To pee or not to pee? Or where to pee? Or how to pee? Do I pee my pants, effectively ending my day before it’s begun? Or do I walk to the end of the subway platform, hide behind a support beam, relieve myself, and continue on my day’s appointed rounds?
You read that correctly. I pee on the subway platform. It’s that, or get where I’m going with wet pants. I pee my pants with abandon when I’m returning home for the day, but not before. I’m hoping to make you laugh about yet another aspect of MS that we may just have to bear: urinary-tract infections, aka UTIs.
I’ve done all the alternative remedies for urinary-tract infections: lots of water; tablespoons of cinnamon mixed into water; apple cider vinegar; baking soda in water; cranberry juice, fresh and frozen, with 1,000mg of vitamin C; and D-mannose. After all these failed, I got a urologoist. Then I got another urologist. No dice. Now I’m going to try to get my bladder injected with botox, and to get an appointment with an infectious-disease specialist.
The complicated nerve systems needed to expel urine or to detect the need to go is often affected by MS. Additionally, most of the drugs to manage the disease or the symptoms make UTIs a sure thing for MS patients; just Google “Tysabri” or “Ampyra” and “UTI.” Best of all, UTIs can cause pseudo-exacerbations so similar to MS symptoms that a urologist might easily give up and send you back to your neurologist.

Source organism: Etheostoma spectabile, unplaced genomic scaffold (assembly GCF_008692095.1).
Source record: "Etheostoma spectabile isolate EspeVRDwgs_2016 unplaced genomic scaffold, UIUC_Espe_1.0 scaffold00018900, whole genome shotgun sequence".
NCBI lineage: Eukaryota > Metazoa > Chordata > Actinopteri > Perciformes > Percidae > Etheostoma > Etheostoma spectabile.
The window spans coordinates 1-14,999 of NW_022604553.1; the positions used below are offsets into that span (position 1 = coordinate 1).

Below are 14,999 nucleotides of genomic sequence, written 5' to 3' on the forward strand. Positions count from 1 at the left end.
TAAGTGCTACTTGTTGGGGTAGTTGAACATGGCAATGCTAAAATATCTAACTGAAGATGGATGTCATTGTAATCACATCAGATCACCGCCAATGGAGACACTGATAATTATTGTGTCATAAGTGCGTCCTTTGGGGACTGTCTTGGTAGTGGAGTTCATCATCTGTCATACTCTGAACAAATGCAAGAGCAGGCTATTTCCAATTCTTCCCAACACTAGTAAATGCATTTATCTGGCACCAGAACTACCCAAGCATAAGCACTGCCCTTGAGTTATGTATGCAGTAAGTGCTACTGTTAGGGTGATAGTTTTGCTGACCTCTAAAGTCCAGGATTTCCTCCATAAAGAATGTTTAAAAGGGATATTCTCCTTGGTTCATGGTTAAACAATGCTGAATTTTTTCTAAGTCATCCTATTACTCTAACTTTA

So, this is the position I find myself in now: I am on my second urologist, and my 7th UTI this year. I started self catheterizing about a month ago, which is the therapy we chose to try to beat back the infections. Self catheterization can also cause UTI. I also started a two-week course of estrogen, which has been shown to help women who get repeated UTIs. I got another UTI, mid-estradiol therapy, of course right before my urologist left town for a month. Reading the study more carefully, I realize this is a solution for post-menopausal women, which I am not quite.
So I am going to get my papers in order and try the injections of botox into the bladder. The injections relax the bladder so emptying is more complete. Incredibly, the side effects are UTI and urinary retention. Yes, seriously.
I have already made an appointment with an infectious-disease specialist, because, as my friend said, “urologists are for big prostates, and you don’t have one.” This article has been kind of depressing to write, as when I started writing I was full of hope for two now tried-and-failed treatment options. Onward and upward to bladder botox and the infectious-disease specialist – stay tuned.
– This article was written by an anonymous brave soulampyra, botox, botox for bladder, estrogen therapy, MS, ms bladder problems, natural remedies for uti, tysabri, urinary tract infections, urologist, urologist for ms, uti